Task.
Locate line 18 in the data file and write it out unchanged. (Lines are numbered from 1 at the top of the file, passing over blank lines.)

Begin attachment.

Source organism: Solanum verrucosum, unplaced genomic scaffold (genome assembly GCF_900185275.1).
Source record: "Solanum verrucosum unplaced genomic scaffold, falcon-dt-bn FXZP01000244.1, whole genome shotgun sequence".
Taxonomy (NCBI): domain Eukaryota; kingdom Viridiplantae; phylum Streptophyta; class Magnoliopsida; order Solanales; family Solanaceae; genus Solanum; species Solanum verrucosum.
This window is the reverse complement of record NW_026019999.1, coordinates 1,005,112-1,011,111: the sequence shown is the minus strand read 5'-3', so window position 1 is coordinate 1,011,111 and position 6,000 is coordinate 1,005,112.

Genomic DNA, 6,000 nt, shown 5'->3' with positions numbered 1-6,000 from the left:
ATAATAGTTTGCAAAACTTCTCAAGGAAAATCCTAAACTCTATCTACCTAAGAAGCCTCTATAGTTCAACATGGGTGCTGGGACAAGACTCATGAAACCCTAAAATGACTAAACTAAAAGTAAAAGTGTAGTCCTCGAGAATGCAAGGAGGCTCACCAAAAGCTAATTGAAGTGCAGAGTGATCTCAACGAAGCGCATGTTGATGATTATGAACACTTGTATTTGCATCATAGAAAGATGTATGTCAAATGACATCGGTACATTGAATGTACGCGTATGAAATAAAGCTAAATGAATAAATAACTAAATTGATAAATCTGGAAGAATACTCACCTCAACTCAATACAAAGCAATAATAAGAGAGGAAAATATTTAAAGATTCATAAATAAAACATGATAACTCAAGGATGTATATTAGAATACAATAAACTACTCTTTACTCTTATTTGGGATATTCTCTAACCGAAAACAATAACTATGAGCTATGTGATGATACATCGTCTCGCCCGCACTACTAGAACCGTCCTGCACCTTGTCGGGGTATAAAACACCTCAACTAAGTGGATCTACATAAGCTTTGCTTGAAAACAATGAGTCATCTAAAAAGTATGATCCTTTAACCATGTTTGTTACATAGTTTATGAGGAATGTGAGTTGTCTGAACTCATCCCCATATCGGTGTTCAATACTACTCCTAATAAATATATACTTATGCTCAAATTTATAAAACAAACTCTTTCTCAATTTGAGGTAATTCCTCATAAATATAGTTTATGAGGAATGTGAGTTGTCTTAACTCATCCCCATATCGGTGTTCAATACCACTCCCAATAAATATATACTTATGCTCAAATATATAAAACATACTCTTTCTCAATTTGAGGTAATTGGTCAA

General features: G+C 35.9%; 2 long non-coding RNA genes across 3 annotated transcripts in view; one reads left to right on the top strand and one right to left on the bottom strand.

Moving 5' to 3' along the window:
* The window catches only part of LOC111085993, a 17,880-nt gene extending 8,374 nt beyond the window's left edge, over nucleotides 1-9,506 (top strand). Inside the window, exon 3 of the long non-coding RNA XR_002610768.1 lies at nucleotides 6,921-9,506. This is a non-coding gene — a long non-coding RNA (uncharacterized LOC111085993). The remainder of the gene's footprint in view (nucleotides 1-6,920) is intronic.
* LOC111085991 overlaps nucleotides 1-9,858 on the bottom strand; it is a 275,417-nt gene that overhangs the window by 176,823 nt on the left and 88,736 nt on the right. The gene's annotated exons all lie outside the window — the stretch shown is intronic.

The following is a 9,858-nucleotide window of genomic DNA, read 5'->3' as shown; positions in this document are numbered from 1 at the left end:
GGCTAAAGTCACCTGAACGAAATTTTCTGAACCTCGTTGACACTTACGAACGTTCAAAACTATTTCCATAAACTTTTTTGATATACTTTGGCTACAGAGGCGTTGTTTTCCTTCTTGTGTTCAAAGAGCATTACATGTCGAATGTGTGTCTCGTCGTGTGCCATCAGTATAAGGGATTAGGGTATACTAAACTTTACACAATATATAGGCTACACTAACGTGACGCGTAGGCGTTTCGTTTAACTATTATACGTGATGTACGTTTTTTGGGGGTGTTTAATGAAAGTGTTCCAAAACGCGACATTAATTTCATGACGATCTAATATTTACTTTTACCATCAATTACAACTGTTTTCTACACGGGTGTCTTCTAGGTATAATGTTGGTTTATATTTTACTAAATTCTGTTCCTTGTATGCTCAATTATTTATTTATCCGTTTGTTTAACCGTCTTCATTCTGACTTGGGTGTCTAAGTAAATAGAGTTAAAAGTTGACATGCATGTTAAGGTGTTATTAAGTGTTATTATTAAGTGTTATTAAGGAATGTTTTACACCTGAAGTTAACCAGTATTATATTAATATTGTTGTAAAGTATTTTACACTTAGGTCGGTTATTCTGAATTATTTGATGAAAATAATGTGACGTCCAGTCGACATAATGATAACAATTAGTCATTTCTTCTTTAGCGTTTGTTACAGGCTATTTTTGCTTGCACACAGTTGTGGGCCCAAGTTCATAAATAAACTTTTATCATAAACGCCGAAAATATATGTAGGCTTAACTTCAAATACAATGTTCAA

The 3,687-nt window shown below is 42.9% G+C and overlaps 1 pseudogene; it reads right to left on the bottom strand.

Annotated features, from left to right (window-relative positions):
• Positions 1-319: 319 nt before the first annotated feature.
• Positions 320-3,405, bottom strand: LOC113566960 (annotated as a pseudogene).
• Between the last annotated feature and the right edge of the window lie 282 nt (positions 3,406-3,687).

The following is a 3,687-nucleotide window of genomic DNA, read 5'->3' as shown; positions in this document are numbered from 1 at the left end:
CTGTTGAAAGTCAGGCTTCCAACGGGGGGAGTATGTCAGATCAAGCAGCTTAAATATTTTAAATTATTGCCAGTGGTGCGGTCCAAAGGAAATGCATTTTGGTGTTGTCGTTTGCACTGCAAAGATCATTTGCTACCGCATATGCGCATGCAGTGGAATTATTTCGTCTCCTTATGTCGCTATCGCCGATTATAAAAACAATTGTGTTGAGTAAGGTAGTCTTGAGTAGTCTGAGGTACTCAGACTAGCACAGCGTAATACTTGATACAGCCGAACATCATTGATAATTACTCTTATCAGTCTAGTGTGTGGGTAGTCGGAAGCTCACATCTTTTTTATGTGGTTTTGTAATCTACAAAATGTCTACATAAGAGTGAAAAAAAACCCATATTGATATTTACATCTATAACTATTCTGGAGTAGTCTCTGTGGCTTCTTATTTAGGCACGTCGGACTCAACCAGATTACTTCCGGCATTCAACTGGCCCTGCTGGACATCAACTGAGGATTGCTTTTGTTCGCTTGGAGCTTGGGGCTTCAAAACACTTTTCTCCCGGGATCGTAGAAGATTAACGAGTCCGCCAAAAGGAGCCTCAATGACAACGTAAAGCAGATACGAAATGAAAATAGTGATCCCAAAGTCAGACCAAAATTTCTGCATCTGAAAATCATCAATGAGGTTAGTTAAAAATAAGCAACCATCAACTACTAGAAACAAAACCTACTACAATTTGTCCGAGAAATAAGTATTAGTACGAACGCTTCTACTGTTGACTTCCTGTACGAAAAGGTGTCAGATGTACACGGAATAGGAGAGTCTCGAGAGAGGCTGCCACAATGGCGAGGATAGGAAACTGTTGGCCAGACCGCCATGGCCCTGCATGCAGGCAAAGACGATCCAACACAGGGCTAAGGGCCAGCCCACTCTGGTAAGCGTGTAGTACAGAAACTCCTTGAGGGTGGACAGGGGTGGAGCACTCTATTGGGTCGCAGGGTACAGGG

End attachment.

The following is a 3,687-nucleotide window of genomic DNA, read 5'->3' as shown; positions in this document are numbered from 1 at the left end: